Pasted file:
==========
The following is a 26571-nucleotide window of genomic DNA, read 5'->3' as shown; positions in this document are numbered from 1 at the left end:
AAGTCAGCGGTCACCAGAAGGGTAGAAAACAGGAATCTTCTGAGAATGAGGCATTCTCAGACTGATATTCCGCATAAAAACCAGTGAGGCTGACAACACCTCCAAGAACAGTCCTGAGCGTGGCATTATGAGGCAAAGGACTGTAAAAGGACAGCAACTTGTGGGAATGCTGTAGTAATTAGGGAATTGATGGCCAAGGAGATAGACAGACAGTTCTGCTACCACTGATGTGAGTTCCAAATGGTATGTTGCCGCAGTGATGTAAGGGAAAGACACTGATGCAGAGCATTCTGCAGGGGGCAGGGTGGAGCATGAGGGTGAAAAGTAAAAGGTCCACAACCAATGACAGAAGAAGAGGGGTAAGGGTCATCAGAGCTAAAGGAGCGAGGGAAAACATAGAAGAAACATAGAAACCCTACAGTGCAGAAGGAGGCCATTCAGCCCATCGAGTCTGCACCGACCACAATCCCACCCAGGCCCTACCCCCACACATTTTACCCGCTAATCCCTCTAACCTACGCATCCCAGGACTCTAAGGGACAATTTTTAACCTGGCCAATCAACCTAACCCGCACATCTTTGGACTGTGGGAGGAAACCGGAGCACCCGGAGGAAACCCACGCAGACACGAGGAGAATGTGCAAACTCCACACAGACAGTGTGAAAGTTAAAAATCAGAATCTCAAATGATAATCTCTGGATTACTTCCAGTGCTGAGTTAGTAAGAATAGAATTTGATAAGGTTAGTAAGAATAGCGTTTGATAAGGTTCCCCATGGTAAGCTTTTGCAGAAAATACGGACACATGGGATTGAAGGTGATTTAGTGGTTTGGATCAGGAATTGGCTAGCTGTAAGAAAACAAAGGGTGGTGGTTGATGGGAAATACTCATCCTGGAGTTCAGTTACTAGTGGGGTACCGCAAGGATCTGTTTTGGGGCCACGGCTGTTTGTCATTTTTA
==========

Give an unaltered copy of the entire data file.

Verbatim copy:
The following is a 26571-nucleotide window of genomic DNA, read 5'->3' as shown; positions in this document are numbered from 1 at the left end:
AAGTCAGCGGTCACCAGAAGGGTAGAAAACAGGAATCTTCTGAGAATGAGGCATTCTCAGACTGATATTCCGCATAAAAACCAGTGAGGCTGACAACACCTCCAAGAACAGTCCTGAGCGTGGCATTATGAGGCAAAGGACTGTAAAAGGACAGCAACTTGTGGGAATGCTGTAGTAATTAGGGAATTGATGGCCAAGGAGATAGACAGACAGTTCTGCTACCACTGATGTGAGTTCCAAATGGTATGTTGCCGCAGTGATGTAAGGGAAAGACACTGATGCAGAGCATTCTGCAGGGGGCAGGGTGGAGCATGAGGGTGAAAAGTAAAAGGTCCACAACCAATGACAGAAGAAGAGGGGTAAGGGTCATCAGAGCTAAAGGAGCGAGGGAAAACATAGAAGAAACATAGAAACCCTACAGTGCAGAAGGAGGCCATTCAGCCCATCGAGTCTGCACCGACCACAATCCCACCCAGGCCCTACCCCCACACATTTTACCCGCTAATCCCTCTAACCTACGCATCCCAGGACTCTAAGGGACAATTTTTAACCTGGCCAATCAACCTAACCCGCACATCTTTGGACTGTGGGAGGAAACCGGAGCACCCGGAGGAAACCCACGCAGACACGAGGAGAATGTGCAAACTCCACACAGACAGTGTGAAAGTTAAAAATCAGAATCTCAAATGATAATCTCTGGATTACTTCCAGTGCTGAGTTAGTAAGAATAGAATTTGATAAGGTTAGTAAGAATAGCGTTTGATAAGGTTCCCCATGGTAAGCTTTTGCAGAAAATACGGACACATGGGATTGAAGGTGATTTAGTGGTTTGGATCAGGAATTGGCTAGCTGTAAGAAAACAAAGGGTGGTGGTTGATGGGAAATACTCATCCTGGAGTTCAGTTACTAGTGGGGTACCGCAAGGATCTGTTTTGGGGCCACGGCTGTTTGTCATTTTTA